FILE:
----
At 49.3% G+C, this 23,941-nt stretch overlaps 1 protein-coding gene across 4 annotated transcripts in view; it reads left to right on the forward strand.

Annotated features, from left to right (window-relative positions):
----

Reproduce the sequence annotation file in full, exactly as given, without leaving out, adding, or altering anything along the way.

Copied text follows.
At 49.3% G+C, this 23,941-nt stretch overlaps 1 protein-coding gene across 4 annotated transcripts in view; it reads left to right on the forward strand.

Annotated features, from left to right (window-relative positions):